Even in 2020, far too many buyers are still unaware of just how many risks lie in wait as a result of environmental contamination and incomplete paperwork.
The simple truth is that nothing should be taken at face value when purchasing commercial real estate— thorough investigation and environmental due diligence are integral to the processes of buying and selling commercial properties, even before any paperwork is drawn up.
Phase I ESA
A Phase I Environmental Site Assessment (ESA) is often scheduled by buyers who aren’t certain whether a property has experienced any contamination. It is also often required by lenders and banks as part of the loan process. This initial site assessment is critical, as it determines whether other due diligence options will need to be considered.
Phase I ESAs don’t require any sampling, but do require general observations of the site, inquiring present property owners, observing adjacent properties, and the reviewing of historical documents.
Besides meeting legal requirements, opting to conduct a Phase I ESA before the start of a project can save money long term. If contamination is found after a building is built, it’s expensive, time consuming and difficult to remove the contamination.
For information on what a Phase I ESA costs, check out our blog post here.
Phase II ESA
A Phase II Environmental Subsurface Investigation (also known as a Phase II ESA) occurs after a Phase I ESA identifies a “recognized environmental condition”, which indicates a potential risk for contamination, or if the property owner is certain that the property has experienced contamination.
The Phase II ESA may involve the drilling of boreholes for the collection of soil, groundwater, and/or soil vapor samples for laboratory analyses. More often than not, present and former gas stations and dry cleaners will require at least a Phase II ESA.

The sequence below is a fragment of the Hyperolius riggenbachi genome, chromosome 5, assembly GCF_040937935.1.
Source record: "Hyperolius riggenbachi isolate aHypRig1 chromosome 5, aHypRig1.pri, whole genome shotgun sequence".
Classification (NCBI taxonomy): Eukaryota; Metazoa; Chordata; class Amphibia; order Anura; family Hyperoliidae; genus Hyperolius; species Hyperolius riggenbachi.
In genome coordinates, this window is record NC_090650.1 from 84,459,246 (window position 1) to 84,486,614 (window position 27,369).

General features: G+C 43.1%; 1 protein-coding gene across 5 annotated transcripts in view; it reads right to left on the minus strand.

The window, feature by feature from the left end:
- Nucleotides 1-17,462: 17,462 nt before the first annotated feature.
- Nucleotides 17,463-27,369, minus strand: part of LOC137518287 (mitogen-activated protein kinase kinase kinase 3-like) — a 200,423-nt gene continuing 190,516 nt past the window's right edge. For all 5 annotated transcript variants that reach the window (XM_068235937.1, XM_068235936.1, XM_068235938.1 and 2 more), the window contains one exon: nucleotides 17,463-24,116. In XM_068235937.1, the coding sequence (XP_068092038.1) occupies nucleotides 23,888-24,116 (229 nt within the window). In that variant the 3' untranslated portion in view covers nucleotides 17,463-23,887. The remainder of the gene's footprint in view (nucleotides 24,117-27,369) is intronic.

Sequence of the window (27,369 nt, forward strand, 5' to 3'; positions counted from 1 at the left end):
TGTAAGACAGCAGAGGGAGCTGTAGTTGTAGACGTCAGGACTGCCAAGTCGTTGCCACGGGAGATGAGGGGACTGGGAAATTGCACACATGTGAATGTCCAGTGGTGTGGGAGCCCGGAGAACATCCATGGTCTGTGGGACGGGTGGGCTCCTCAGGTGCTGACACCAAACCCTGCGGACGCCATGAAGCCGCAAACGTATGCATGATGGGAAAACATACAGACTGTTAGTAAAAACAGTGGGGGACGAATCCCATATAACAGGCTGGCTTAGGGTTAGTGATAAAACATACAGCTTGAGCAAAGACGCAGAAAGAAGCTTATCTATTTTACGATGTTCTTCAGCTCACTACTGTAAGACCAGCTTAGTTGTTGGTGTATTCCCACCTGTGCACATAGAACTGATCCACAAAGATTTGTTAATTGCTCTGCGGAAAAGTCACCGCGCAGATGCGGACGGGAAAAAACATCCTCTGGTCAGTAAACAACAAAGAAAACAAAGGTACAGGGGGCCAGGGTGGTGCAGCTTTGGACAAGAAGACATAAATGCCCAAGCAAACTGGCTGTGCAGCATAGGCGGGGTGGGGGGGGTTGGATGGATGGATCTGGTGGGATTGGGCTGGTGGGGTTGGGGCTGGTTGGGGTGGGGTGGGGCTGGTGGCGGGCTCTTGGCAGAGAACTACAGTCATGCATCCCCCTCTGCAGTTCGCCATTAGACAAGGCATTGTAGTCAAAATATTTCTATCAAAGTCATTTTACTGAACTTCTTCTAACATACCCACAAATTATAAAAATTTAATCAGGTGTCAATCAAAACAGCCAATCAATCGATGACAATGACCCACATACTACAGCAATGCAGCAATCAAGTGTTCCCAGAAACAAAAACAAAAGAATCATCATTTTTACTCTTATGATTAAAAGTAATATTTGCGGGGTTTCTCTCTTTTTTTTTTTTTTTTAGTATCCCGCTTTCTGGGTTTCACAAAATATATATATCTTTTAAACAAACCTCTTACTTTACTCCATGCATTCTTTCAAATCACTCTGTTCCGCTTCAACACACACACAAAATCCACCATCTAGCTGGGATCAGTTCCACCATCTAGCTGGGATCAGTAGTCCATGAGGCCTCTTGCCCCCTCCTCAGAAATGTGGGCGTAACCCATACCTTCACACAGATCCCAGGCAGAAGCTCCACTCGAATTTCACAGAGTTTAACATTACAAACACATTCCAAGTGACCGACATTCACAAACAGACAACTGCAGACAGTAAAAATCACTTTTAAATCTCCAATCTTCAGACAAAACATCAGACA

For more information on when and if you might need a Phase II, check out our blog posts.
Following a Phase I ESA and Phase II ESA, soil remediation may need to be performed in order to remove any found contamination. This service will restore the ground to a state of health and legal acceptability.
A common example of soil remediation is after the removal of a leaking underground storage tank (UST), the contents of the UST are assumed to have spilled into the surrounding soil, which requires the removal and disposal of contaminated soil following state and federal guidelines.
Some of the most important potential groundwater concerns to be aware of include infiltration from contaminants associated with USTs and hazardous chemicals associated with nearby businesses. One of the most common examples of these would be dry cleaners. Identifying contaminant transport can be difficult without the assistance of groundwater hydrologist services.
If you uncover a need to collect precise data on the hydraulic properties on your potential land acquisition and the contaminants that may be present, it’s vital to schedule this service.
Summary and Conclusion
Following your due diligence checklist will not only ensure that your property has been assessed in compliance with all local state regulations and laws, but also guarantee that you know exactly what you’re getting into before a transaction is complete.
For help developing your own up-to-date environmental due diligence checklist, contact Essel Environmental Engineering and Consulting!